Middle Ages

Article

November 27, 2021

The Middle Ages in the triple historical age division of European history means the Middle Ages: the period from antiquity to the beginning of the New Age. The concept began to crystallize in 1442 in the series XII of the humanist Leonardo Bruni Historiarum Florentini populi libri, and then appeared as media tempestas in 1469 in a letter to Nicolaus Cusanus, the papal envoy of Giovanni Andrea dei Bussi. Today's triple division (ancient, medieval, modern) was first used by Cristophorus Cellarius, who said that the medium aevum began in 313 with the Milanese edict, that is, the recognition of Christianity, and ended in 1453 with the conquest of Constantinople. Later, the beginning was long since the “fall” of the Roman Empire (476). The end of the Middle Ages is associated with the discovery of America (1492) and the beginning of the Reformation in 1517. Historians of individual nations have often adapted the end of the Middle Ages to the limits of their own history, so the English, for example, date the beginning of the New Age from the date of the Battle of Bosworth (1485), while Hungarian historiography marks the end of the Battle of Mohács (1526). When did the Middle Ages begin? For humanists, the thousand years between the fall of the Western Roman Empire (476) and their own age were a period of darkness and cultural decline. However, the Middle Ages received a negative rating in all respects only in the 18th century, at the time of the Enlightenment. It was then that the term “Dark Ages” became common. The Middle Ages are an era in the history of Europe and, more broadly, in the Byzantine and Arab worlds adjacent to it, that is, the Mediterranean territories (Asia Minor, the Middle East, and North Africa). South Asia (such as India) and East Asia (such as China and Japan) have developed in isolation from Europe and the Mediterranean. Eastern civilizations in this age did not collapse like Roman civilization, and even flourished and developed continuously, so the separation of antiquity and an intermediate, middle age, the Middle Ages, has no meaning in their history. That is why Asian historians use a different era. Nor can we talk about the Middle Ages in European history for other continents, such as most of Africa (Black Africa), America, Australia and Oceania.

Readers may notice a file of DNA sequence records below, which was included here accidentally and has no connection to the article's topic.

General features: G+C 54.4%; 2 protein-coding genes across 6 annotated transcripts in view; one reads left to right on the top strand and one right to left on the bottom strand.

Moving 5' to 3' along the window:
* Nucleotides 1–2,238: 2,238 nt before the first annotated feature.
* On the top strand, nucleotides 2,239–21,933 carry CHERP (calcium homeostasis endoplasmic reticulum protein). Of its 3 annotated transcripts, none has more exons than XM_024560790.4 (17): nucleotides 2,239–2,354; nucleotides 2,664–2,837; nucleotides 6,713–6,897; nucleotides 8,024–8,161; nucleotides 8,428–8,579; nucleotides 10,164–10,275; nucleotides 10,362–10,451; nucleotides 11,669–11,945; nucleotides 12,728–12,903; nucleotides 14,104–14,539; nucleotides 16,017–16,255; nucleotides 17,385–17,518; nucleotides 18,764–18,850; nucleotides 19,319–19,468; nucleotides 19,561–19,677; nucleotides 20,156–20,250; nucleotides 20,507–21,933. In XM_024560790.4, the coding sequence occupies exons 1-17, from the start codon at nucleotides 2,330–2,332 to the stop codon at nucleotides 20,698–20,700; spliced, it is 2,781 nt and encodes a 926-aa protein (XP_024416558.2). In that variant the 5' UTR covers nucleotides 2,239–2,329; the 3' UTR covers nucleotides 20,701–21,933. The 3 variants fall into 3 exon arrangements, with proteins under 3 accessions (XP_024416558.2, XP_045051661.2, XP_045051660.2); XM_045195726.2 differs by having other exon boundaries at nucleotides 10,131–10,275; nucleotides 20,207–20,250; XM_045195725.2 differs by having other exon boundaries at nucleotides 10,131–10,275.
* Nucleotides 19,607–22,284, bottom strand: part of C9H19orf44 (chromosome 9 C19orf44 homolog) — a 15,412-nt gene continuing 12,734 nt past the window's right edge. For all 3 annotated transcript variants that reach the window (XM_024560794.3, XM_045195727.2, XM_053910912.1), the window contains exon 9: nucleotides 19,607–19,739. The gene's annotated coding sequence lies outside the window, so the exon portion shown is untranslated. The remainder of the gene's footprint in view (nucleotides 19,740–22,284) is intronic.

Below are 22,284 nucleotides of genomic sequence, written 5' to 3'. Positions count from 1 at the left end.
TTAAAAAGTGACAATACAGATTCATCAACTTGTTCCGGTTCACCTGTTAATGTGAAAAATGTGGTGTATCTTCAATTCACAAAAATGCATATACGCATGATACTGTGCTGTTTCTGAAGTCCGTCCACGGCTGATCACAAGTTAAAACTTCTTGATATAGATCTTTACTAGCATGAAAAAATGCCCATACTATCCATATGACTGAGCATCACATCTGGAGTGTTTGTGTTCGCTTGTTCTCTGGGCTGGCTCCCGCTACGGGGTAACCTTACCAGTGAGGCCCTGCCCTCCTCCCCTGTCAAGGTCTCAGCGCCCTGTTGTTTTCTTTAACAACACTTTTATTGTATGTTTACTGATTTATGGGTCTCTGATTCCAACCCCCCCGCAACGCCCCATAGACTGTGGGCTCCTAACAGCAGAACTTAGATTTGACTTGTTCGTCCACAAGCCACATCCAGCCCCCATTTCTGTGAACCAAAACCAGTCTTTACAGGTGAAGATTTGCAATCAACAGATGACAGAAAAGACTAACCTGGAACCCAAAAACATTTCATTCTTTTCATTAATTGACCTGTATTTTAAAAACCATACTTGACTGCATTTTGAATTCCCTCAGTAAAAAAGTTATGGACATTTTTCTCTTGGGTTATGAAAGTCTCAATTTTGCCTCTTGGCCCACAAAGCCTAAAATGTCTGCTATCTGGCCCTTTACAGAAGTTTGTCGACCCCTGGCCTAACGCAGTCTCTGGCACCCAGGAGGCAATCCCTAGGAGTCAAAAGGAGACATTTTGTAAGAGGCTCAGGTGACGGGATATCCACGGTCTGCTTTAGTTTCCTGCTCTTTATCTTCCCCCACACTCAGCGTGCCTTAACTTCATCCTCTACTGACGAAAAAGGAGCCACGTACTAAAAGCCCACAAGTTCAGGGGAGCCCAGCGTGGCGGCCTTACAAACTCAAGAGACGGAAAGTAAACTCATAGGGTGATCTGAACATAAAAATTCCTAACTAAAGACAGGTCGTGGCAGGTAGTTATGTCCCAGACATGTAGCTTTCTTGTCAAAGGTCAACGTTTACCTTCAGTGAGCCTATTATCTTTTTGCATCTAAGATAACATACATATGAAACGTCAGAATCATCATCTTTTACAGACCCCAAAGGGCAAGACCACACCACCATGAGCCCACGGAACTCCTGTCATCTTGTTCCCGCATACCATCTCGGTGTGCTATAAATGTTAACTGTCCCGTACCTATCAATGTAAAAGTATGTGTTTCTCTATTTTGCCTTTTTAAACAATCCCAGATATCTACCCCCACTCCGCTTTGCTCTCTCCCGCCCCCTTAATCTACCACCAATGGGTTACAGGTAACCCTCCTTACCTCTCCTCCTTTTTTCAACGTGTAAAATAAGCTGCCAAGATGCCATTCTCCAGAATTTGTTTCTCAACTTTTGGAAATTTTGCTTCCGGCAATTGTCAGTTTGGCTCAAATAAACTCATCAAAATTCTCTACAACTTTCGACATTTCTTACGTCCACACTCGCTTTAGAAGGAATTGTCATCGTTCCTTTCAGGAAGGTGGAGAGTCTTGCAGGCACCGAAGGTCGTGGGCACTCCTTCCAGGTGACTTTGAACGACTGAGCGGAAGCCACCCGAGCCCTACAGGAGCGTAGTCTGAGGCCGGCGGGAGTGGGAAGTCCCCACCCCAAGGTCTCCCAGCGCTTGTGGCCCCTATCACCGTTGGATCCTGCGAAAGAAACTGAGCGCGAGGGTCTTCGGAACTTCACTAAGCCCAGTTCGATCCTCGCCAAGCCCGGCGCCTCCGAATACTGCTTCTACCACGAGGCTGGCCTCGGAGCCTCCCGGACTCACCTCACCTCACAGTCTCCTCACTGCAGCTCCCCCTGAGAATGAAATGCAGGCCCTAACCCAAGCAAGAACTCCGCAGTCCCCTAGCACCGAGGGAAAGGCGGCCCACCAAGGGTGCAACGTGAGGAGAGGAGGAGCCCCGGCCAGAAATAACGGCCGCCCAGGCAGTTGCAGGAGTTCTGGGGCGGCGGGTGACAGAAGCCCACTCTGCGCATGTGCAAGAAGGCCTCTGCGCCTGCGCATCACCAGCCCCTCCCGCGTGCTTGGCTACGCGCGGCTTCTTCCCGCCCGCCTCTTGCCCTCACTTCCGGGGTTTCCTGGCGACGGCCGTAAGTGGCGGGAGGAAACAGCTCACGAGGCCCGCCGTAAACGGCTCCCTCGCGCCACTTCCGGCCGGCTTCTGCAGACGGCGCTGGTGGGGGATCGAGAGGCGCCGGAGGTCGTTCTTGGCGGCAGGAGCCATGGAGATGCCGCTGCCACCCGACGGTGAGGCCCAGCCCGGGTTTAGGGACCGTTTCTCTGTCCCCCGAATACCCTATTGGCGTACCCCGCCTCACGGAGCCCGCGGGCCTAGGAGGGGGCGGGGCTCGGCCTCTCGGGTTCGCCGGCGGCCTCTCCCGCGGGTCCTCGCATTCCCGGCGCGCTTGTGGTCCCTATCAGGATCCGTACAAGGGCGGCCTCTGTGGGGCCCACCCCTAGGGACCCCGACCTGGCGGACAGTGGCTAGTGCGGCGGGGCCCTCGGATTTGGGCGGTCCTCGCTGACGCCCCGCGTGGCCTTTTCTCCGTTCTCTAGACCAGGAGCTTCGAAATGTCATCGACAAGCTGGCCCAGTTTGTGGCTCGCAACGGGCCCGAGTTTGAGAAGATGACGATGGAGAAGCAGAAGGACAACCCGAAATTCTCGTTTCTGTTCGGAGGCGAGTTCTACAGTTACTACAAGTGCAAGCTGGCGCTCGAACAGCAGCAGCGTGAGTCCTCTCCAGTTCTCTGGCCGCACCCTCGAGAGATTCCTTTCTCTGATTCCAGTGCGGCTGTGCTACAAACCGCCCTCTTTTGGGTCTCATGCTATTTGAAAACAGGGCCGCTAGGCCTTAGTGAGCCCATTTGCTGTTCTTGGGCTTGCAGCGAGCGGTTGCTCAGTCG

Early Middle Ages (5th-10th centuries)

Major eventsː Great migration The fall of the Western Roman Empire The strengthening and spread of Christianity The establishment of the papal state Early feudalism The rise and conquest of Islam, the establishment of the Arab Empire Frankish Empire, Carolingian house rulers Viking (Norman) conquests Settlement of the Slavic peoples, foundations of the state The beginning of the flowering of the Byzantine Empire The beginning of the Kievan Rus' empire Hungarian conquest and adventures

Migration

After the fall of the Roman Empire, peoples from Eastern and Northern Europe settled in its former territory one after another. A 19–20. According to the 19th century, migration was a struggle between civilization and barbarism, and French historian André Piganiol, for example, put it bluntly that “the Roman Empire did not end in natural death, but was assassinated”. Historians now consider this theory to be outdated, and to distinguish between nomads (Huns, Avars, Hungarians) and settlers (Goths, Franks, Vandals, etc.) among the peoples involved in migration. The number of “newcomers” to migration was significantly lower than that of the locals, who more or less thawed them over time. At the same time, plague and leprosy, imported by Byzantine troops around 542, rearrange

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